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Biography of James Covington Ingman

James Covington Ingman has lived in Kansas since 1885, and accumulated and until recent years activsly managed a large amount of farming property in the vicinity of Barnes. He is now living retired, at the age of seventy-eight, and had made his own way in the world since early boyhood. Mr. Ingman was born at Summerford in Madison County, Ohio, June 14, 1839. He is of English ancestry. One of his ancestors served in the Revolutionary war. The family were early settlers in Tennessee and later in Virginia. His graudfather, Henry Ingman was born in Virginia in 1777, and at an early date located in Ohio and was a farmer in Fairfield County until his death in 1863. He married Henrietta Rigby, also a flative of Virginia, and she died in Fairfield County, Ohio. Otho William Ingman, father of James C., was born in Fairfield County, Ohio, in 1813, a date which indieates the very early settlement of the family there. He grew up and marrled in his native county and was an industrious worker nearly all his life at the blacksmith’s trade. From Fairfield he removed to Madison County, where his son James C. was born, and later to Union County, Ohio, and died at Marysville in that county in 1869. He began voting as a whig and subsequently affiliated with the republican party. He was a member of the Methodist Episcopal Church and of the Masonic fraternity. Otho W. Ingman married Matilda Birky, who was born at Newark in Licking County, Ohio, in 1815 and died at Summerford in 1852. Her children were: Samuel, deceased; James C.;...

Biography of Winfield Freeman

Winfield Freeman. Lawyer, author, traveler, leader in republican politics and a business man, Winfield Freeman has been a Kansan for more than thirty-five years. He has long enjoyed a reputation as one of the foremost members of the bar in Kansas City, Kansas. He was born at London, Ohio, January 3, 1848, a son of James F. and Eleanor (Dawson) Freeman. His early life was spent in Winchester, Ohio, where he attended the public schools and where he read law in the office of Hon. A. Stiver. Admitted to the bar in 1869, at the age of twenty-one, he practiced law for a number of years in Ohio, and in 1878-79 served as prosecuting attorney of Preble County. Since 1879 he has been a resident of Kansas. From 1880 to 1884 he was assistant attorney for the Solomon Valley Railroad Company. In 1881 he was elected mayor of Minneapolis, Kansas. As one of the promoters of the Kansas City Elevated Railroad Company Mr. Freeman removed to Kansas City, Kansas, in 1884, and was actively identified with that transportation service as attorney until 1888. It is forty-eight years since he commenced the practice of law in Ohio in 1869, and his experience is a remarkably long one. He was associated with Silas Wright Porter, now associate justice of the Supreme Court of Kansas, from 1891 to 1899, and was also a partner with Hon. William J. Buchan, who for many years was representative and state senator. Another one of his professional associates was W. A. Johnston, now chief justice of the Supreme Court of Kansas. Judge Freeman has for many...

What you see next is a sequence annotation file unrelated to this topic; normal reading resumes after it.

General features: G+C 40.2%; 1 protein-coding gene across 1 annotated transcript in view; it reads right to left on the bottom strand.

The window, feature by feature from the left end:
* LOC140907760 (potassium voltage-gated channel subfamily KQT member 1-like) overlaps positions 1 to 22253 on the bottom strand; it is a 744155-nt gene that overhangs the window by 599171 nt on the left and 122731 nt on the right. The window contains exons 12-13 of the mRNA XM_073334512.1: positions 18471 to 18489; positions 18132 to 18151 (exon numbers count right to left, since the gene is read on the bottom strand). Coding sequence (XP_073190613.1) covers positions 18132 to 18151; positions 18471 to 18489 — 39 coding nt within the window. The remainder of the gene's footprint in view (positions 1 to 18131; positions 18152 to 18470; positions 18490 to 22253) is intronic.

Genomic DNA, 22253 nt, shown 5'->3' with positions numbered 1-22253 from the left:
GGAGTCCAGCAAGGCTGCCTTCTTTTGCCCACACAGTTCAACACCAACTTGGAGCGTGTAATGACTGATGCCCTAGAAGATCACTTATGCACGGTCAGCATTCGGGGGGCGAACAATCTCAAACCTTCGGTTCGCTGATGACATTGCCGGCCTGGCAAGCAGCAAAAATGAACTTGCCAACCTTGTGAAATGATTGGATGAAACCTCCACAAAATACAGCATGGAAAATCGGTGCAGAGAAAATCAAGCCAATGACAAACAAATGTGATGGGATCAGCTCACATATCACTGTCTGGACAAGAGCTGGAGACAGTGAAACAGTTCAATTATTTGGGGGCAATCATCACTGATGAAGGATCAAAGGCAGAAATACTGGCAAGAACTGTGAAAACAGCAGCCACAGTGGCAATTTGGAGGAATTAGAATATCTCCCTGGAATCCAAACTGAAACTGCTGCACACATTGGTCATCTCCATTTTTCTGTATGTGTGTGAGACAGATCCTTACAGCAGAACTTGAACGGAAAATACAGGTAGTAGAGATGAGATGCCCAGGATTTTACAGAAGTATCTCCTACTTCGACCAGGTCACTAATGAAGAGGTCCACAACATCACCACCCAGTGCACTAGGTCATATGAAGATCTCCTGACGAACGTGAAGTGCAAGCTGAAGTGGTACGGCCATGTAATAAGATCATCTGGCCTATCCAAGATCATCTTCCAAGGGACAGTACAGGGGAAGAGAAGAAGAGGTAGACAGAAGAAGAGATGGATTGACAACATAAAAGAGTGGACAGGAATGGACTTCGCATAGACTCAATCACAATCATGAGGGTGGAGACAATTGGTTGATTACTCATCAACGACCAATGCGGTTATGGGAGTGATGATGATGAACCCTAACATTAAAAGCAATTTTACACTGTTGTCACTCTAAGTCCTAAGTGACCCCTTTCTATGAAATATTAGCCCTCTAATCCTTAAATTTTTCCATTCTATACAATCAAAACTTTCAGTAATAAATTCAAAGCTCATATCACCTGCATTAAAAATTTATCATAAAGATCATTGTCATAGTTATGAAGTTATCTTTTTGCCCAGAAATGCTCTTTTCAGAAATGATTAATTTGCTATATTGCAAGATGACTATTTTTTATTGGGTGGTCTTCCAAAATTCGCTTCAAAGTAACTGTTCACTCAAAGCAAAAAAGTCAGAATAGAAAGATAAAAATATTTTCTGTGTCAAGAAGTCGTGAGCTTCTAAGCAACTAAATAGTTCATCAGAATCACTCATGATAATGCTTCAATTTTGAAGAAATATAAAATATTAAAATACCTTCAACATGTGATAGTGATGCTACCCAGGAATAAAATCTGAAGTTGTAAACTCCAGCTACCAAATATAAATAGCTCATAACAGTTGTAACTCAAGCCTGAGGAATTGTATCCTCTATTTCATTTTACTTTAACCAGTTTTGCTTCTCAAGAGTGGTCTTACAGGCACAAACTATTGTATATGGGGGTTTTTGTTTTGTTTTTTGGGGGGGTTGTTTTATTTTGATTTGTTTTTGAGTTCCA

Biography of J. R. Bayley, M.D.

J.R. BAYLEY, M.D. – Doctor Bayley, to whom has fallen an unusual portion of public labor and honor, was born in Springfield, Ohio, in 1820. His mother dying, he was cared for by his grandmother, through whose liberality he received an ample education. In 1839 he moved to Clay county, Missouri, but two years later returned to Ohio, and in 1847 began the study of medicine in South Charleston with Doctors Skinner and Steele. He also attended the medical school at Cleveland in 1849, and the next year studied at the Ohio Medical College of Cincinnati. Upon graduating from this institution in 1851, he returned to South Charleston, practicing medicine, and a year later continued his profession at Louisburg. He was married in Xenia in 1852 to Miss Elizabeth Harpole, and remained in Louisburg until the autumn of 1854. In this year he prepared to cross the continent to Oregon, and reached our state in May, 1855, settling at Lafayette and practicing his profession. Besides his regular work, he was here engaged in political labors, being elected councilman for the counties of Yamhill and Clatsop to serve in the territorial legislature in 1856. He resigned his seat, however, in 1857, and moved to Corvallis, where he practiced medicine for many years. Here also political preferment was bestowed; and he was elected judge of Benton county. In 1864 he was re-elected, serving until his resignation a year later. During this year he enjoyed that delightful experience of a trip to the old home in Ohio, and a visit to the National capital. While at the seat of government he succeeded...

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